• Thanks for adding that @Tensibai. For future reference, how can I view a post's timeline? Is that a mod- or rep-restricted feature? Also, it's my understanding that a user can be deleted without their posts being deleted? – msanford Apr 16 '18 at 15:45
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    Not the mod that handled this but that’s someone deliberately posting their own phone number inviting the OP the call them. This was a deliberate act, not an accidental disclosure of PII. I would have declined the request for that reason; it is up to the poster to decide if they want that removed, not a third party. – Martijn Pieters Apr 16 '18 at 15:46
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    @MartijnPieters bah, it is kind of impossible for those that are flagging in good faith to get that right ... – rene Apr 16 '18 at 15:55
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    @MartijnPieters Were those phone numbers all the same or did they had several posted? – rene Apr 16 '18 at 15:58
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    @rene they had 3 posts that I can see with the same number all along the lines of: "need more help - give me a call <name> <phone number>"... it seems they were deliberately disclosing their own details. – Jon Clements Apr 16 '18 at 16:02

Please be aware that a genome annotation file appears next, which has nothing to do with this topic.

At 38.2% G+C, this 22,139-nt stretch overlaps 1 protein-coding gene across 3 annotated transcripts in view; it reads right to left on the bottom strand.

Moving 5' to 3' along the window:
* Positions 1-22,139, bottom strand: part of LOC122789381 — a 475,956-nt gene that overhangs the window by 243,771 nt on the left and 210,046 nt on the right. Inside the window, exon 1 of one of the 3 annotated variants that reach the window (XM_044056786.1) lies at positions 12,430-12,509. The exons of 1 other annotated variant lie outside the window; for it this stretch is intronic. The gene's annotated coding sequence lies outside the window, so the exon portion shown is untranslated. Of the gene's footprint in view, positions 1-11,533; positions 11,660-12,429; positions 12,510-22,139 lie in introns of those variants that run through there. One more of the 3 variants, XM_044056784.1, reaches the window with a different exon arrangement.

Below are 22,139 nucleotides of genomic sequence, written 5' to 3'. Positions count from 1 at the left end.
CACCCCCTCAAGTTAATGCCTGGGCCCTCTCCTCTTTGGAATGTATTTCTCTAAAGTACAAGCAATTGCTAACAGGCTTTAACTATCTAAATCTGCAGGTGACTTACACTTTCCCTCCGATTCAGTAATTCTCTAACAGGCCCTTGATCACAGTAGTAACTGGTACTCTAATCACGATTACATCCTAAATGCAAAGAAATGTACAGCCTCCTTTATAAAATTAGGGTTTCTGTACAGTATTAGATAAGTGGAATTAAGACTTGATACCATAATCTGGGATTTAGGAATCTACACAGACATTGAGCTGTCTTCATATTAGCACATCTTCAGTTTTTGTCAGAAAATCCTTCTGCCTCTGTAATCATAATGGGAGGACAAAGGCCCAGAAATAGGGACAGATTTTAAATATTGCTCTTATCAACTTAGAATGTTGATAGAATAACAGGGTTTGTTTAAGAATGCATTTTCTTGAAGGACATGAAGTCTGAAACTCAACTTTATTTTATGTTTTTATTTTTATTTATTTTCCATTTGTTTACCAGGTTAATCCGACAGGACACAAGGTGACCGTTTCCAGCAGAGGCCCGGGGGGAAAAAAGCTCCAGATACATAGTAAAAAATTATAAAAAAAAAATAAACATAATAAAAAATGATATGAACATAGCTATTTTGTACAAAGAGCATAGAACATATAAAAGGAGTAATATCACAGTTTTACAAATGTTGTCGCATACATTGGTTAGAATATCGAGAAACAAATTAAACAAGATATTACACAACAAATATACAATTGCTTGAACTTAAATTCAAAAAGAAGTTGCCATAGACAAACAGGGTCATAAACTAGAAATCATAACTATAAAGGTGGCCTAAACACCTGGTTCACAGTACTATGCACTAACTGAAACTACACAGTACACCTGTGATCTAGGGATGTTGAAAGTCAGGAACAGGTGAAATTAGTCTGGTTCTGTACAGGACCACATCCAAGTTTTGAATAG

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    @rene how is that hard to determine? They posted need additional help call me [phonenumber]. They did the same in stackoverflow.com/a/49785639, but not in any of their other posts (there were about a dozen). – Martijn Pieters Apr 16 '18 at 16:03
  • @MartijnPieters if at the time of flagging those posts were still up, then yes, you're right. – rene Apr 16 '18 at 16:04
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    @msanford You can see the timeline with https://stackoverflow.com/posts/<post-id>/timeline (seing it on deleted posts require being 10k rep to see deleted post of course) – Tensibai Apr 16 '18 at 16:05
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    @msanford and for what is about the posts, I can't find a real faq post on Meta about what happens on user deletion and can't tell if the user has asked for deletion or if it was a Moderator action. – Tensibai Apr 16 '18 at 16:11